In fact, there are a range of indicators that prices are sustainable and while many believe it is because of the surge in foreign investment, especially from China, this is not the only factor nor the most significant.
The fundamental reasons are far more basic.
Key is the limited land supplies in Toronto and Vancouver which are also experiencing rapid population growth. This is creating ever greater demand for housing in markets where land supply and housing inventories are constrained.
There are signs that the rate of immigration into these cities will continue at a tremendous rate, at least for the foreseeable future.
According to The Economist, there is an ever greater concentration of jobs and hence people of home-buying age moving to Toronto and Vancouver. An economist at the National Bank of Canada (OTCPK:NTIOF) supports this view stating that the working age population in Toronto and Vancouver is growing at a rate that is 70% greater than Canada's national average. This is because immigrants are more easily able to work their way into the job market in those cities because of more favorable employment prospects. For 2015 alone, employment in Toronto and Vancouver surged by 5.5% and 4.4% respectively.
With the sharp and protracted decline in oil prices that has caused economic growth to slow in Western Canada and unemployment in the oil patch to rise, these pressures are increasing in Toronto and Vancouver. Such socio-economic dynamics will continue to place pressure on an already constrained supply situation, pushing prices ever higher.
#3 Heavily indebted households are highly vulnerable to economic shocks
One of the biggest concerns among investors, market pundits and the Bank of Canada, or BoC, is the heavily indebted nature of Canadian households which leaves them highly vulnerable to a range of economic shocks. It was only in February of this year when the BoC expressed considerable concern over the dangers of record household debt and the vulnerability of Canadian households to external economic shocks.
As the graphic shows, Canadian households have a household debt-to-income ratio of 167.6% at the end of 2015, which has been estimated to have risen even further by the end of April 2016 to be 171%. This is the highest household debt-to-income ratio in the G7 and one of the highest in the OECD as the graphic shows.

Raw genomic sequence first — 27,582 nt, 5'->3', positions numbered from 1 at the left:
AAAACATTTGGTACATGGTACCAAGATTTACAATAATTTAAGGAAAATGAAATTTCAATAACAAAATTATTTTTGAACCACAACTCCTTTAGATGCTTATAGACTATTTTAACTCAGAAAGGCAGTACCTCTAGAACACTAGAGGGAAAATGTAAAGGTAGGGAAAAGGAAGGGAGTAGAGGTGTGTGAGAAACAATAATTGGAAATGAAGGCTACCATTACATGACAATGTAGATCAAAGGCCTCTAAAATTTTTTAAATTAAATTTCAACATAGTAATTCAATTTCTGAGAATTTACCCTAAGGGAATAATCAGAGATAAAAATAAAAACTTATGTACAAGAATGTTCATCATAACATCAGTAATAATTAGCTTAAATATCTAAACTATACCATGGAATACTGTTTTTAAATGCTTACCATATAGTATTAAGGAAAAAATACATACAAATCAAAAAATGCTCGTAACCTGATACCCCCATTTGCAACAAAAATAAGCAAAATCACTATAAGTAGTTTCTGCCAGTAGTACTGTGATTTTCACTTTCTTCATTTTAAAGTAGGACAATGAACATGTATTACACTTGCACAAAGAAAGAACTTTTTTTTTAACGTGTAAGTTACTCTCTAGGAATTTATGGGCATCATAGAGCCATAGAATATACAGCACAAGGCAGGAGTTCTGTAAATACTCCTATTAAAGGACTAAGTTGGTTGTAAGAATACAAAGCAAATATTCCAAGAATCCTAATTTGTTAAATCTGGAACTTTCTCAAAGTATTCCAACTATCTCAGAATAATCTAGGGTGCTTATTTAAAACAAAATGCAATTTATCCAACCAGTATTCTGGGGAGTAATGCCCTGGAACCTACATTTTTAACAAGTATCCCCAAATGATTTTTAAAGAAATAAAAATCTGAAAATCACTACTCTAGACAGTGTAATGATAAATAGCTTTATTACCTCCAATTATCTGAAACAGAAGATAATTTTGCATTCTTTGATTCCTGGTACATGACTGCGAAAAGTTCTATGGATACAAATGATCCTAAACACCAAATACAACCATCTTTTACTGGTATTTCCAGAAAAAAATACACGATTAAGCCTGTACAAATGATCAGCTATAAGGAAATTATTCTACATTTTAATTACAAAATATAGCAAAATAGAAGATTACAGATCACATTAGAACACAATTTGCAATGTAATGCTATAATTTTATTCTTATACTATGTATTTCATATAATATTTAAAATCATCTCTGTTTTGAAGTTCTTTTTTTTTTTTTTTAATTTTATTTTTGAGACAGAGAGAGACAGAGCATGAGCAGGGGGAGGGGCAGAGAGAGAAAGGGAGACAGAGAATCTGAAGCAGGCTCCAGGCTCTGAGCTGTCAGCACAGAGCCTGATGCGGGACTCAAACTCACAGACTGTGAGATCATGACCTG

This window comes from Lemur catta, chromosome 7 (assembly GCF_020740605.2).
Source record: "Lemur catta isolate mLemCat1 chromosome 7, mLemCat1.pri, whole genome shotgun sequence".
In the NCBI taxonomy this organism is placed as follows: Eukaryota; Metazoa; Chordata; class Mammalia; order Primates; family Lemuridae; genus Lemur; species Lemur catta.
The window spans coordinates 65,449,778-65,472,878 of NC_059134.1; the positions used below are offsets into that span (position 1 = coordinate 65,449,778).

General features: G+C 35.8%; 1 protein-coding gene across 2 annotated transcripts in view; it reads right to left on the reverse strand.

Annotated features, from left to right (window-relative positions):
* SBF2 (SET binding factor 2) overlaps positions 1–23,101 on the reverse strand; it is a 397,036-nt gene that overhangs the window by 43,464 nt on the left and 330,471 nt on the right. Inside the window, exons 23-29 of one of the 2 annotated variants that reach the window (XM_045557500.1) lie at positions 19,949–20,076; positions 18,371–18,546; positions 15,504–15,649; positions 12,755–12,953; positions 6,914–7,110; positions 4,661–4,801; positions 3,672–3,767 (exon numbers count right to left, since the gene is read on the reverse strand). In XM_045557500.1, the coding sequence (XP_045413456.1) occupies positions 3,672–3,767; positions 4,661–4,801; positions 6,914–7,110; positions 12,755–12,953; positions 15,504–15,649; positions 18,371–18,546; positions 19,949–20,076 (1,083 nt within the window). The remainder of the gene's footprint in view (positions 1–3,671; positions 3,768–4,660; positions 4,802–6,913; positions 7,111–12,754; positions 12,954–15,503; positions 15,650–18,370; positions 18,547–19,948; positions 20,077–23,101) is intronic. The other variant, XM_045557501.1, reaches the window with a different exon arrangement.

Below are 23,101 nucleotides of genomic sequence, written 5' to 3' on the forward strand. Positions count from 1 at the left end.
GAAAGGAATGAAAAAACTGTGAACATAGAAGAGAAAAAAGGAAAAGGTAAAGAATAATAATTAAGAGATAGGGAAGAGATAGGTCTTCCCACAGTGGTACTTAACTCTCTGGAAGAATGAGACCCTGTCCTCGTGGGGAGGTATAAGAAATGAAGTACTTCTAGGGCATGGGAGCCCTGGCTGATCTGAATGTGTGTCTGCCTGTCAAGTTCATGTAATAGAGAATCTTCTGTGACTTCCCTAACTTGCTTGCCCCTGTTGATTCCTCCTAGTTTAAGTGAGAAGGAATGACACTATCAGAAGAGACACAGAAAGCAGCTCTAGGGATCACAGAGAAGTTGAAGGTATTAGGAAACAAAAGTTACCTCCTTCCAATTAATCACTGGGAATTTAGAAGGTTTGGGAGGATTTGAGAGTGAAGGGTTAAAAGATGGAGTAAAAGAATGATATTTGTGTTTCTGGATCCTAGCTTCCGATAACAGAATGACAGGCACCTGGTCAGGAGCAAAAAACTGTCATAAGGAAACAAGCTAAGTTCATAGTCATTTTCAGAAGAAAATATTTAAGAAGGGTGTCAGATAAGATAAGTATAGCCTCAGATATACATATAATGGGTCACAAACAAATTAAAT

Nevertheless, this ratio on its own does not give the full picture as to the financial state of Canada's households or their vulnerability to economic shocks.
You see, while household debt has risen rapidly in recent years, so too has household wealth. This has led the household debt-to-net worth ratio to fall sharply in recent years, as the chart shows, with it now at its lowest point since 2005.
Source: Statistics Canada
This significant growth in household wealth creates a buffer that will allow households to absorb any economic shocks that could negatively affect their financial position.
One of the greatest concerns is that an increase in interest rates will place heavily indebted households under considerable financial stress and trigger the meltdown. This appears unlikely for a range of reasons, with the BoC already cutting interest rates twice in 2015 in an attempt to stimulate an economy waylaid by the protracted slump in oil prices.
There are signs that the bank is considering cutting the headline rate even further with Canada's economic growth still slowing. This outlook is supported by a range of analysts and economists who are predicting that the GDP growth rate could fall to as low as 1% in 2016 because of falling business investment.
And this would certainly prompt BoC to cut rates yet again in order to stimulate the economy.
Let's not forget that the uncertain economic outlook globally coupled with non-existent growth and deflationary fears has seen the introduction of negative interest rates in Europe and Japan. There are no signs of any improvement on this front with global economic fortunes linked to expectations for China and its slowing economy as well as the ongoing slump in commodities.
Don't forget that while the sustained slump in oil prices has hit Canada's economy especially hard it has not seen a sudden spike in mortgage delinquencies nationally.
According to the Canadian Bankers Association, the ratio of residential mortgages in arrears to total mortgages issued was 0.28% at the end of January 2016. While this represents a 1 basis point uptick compared to December 2015, it is a 1 basis point decrease year-over-year. It is also almost half of the ten year high of 0.45% hit in January 2011.
#4 High volume of subprime mortgages
One of the biggest misconceptions surrounding Canada's housing market is that there is a high volume of subprime mortgages and these will cause the market to collapse as prices tumble due to a major correction.
Besides, what essentially happened in the U.S. was that as prices fell borrowers lost what little equity they had in their homes. This saw them come under ever greater financial pressure, particularly when interest rates were reset and they found that repayments were even higher after the honeymoon period ended.